Sony will begin selling four BD drive products in Japan in May. The products are addressed for backup and audio/video production applications. Two BD auto-changers have been also announced.
The BW-RS101 drive is intended primarily for back-up applications, and comes with an ultra-160 SCSI interface. It is priced initially at $3,960. The nex model is the BW-RU101, which provides a USB-2 port, and is intended more for audio-video production applications. It will carry a $4,150 price tag. Both drives can use either the rewritable PDDRW23 or the write-once PDDRW023 23.3GB disks. No pricing on either disk format had been announced yet.
There are also two Sony BD auto-changers that will be placed on the market in May. Model BW-J601-10 includes one drive, along with space for 67 disks, and is priced at $15,000. If capacity is fully utilized, it can store 1.56 terabytes in a very small package. Model BW-J601-20 provides two drives and houses 62 disks. It is priced at $18,870, and provides a maximum storage capacity of 1.44TB. All of these BD drives are intended for heavy-duty applications, but lower cost versions for use with PCs in the office or home are expected to become available as time passes.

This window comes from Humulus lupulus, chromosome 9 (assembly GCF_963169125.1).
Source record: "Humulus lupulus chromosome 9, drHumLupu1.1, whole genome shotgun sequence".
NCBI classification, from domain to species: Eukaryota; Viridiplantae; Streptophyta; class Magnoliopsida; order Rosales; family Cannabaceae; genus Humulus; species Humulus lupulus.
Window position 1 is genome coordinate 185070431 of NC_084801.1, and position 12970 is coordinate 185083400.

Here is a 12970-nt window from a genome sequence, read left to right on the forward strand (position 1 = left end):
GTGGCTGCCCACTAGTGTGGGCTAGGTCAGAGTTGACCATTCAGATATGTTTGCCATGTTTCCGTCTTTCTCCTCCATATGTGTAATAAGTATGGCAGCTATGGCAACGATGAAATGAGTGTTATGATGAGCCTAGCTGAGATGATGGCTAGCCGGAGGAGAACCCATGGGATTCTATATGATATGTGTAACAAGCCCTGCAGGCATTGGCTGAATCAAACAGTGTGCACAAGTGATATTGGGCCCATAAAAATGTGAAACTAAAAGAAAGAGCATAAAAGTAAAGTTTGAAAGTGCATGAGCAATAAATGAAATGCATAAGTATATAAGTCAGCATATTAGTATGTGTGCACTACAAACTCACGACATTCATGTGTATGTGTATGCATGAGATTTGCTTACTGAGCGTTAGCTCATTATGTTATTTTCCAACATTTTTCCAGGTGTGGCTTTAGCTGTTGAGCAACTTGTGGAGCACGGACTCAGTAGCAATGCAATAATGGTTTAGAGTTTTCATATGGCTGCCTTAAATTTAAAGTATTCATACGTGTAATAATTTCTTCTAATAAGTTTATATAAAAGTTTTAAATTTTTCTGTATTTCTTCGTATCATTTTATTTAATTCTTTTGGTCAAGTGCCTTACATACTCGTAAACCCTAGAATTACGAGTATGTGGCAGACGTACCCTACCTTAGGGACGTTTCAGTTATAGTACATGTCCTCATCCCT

On the other hand, the rival AOD technology camp has not yet shown any drives,players, or recorders on the market anywhere. There was however a broad selection of professional digital high-definition video camcorders and studio units using quarter-inch tape cartridges available, and several D-VHS digital video tape recorders capable of accommodating high-definition recording applications, these priced at just below $1,000 in the U.S. JVC also offers a consumer HD camcorder using quarter-inch DV cassettes. A line of high-definition recorders for consumer use, also using DV cassettes, has been announced by Sony, JVC, and several other companies. There will therefore be no shortage of options for the consumer when the time is appropriate for the purchase of high-definition recording and playback equipment.
With the first DVD-generation of VDRs just now becoming generally available, it seems reasonable to believe that it will be 2006 or 2007 before any but the Japanese market shows much interest in high-definition recording devices and media.